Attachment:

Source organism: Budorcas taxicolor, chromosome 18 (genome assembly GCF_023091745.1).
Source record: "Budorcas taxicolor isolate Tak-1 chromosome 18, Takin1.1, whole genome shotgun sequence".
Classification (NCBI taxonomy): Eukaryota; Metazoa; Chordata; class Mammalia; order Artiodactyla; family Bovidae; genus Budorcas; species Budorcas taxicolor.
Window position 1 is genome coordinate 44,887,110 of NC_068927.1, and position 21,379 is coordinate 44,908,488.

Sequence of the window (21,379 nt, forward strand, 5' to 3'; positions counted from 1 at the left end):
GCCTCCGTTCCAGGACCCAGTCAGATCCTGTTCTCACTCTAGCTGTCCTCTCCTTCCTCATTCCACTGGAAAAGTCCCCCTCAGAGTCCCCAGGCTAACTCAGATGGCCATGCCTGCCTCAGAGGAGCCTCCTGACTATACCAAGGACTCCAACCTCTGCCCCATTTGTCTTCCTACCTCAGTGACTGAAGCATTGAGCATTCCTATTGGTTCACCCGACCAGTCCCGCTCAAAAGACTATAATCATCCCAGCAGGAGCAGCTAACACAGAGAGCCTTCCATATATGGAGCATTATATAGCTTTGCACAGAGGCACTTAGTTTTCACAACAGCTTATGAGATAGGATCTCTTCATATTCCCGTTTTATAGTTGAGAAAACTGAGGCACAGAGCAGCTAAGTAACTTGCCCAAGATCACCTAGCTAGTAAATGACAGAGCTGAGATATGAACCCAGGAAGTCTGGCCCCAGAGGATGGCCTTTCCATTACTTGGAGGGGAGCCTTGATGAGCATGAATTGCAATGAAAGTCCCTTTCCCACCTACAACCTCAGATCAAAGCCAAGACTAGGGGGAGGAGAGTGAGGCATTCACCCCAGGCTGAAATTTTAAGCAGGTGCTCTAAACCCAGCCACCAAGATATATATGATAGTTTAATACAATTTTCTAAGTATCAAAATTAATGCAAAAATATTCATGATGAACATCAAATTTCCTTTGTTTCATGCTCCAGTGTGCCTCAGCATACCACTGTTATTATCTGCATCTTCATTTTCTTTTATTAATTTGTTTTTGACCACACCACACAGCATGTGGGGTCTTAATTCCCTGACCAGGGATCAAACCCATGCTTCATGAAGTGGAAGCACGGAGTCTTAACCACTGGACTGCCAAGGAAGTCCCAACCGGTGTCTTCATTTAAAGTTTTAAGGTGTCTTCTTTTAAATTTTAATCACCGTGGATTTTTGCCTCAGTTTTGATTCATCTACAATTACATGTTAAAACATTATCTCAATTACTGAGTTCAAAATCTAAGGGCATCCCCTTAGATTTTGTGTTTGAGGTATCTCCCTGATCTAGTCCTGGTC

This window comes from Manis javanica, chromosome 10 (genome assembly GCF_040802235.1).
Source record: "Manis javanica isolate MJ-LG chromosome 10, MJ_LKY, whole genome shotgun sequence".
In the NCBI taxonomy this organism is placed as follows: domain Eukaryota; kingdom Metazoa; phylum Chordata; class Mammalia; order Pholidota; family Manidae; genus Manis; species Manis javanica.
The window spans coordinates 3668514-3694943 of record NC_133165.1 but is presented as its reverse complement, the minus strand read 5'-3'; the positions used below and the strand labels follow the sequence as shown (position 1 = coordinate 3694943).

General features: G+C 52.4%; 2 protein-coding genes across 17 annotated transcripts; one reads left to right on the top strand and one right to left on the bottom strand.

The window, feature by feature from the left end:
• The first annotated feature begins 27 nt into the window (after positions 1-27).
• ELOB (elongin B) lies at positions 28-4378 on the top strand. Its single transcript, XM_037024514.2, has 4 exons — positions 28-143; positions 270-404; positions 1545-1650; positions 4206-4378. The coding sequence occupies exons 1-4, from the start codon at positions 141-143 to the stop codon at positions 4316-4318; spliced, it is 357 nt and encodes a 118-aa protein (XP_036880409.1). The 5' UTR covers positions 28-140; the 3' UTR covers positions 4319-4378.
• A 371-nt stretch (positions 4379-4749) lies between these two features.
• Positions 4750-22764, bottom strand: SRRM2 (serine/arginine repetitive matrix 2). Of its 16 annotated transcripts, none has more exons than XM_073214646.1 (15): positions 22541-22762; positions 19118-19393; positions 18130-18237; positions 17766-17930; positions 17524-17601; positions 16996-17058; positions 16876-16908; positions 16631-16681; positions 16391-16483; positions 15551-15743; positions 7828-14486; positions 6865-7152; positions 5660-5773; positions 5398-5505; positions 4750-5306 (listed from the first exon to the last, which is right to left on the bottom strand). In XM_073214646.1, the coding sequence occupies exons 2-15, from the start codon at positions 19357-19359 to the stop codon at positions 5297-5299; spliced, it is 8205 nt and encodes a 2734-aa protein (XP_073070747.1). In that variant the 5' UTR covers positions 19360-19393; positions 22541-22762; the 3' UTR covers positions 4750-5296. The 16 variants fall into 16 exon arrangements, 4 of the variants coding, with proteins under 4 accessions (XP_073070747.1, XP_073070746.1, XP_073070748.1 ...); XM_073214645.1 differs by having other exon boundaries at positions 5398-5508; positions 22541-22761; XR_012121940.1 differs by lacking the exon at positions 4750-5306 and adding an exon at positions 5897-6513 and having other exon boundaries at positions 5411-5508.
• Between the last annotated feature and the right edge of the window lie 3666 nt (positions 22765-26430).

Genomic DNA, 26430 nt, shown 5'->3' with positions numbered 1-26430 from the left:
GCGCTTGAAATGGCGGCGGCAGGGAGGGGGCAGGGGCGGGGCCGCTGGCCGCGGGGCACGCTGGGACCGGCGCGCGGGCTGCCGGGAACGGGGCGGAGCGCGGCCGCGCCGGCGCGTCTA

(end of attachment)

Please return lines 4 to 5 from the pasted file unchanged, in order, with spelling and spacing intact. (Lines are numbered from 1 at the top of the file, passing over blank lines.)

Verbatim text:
Window position 1 is genome coordinate 44,887,110 of NC_068927.1, and position 21,379 is coordinate 44,908,488.

Sequence of the window (21,379 nt, forward strand, 5' to 3'; positions counted from 1 at the left end):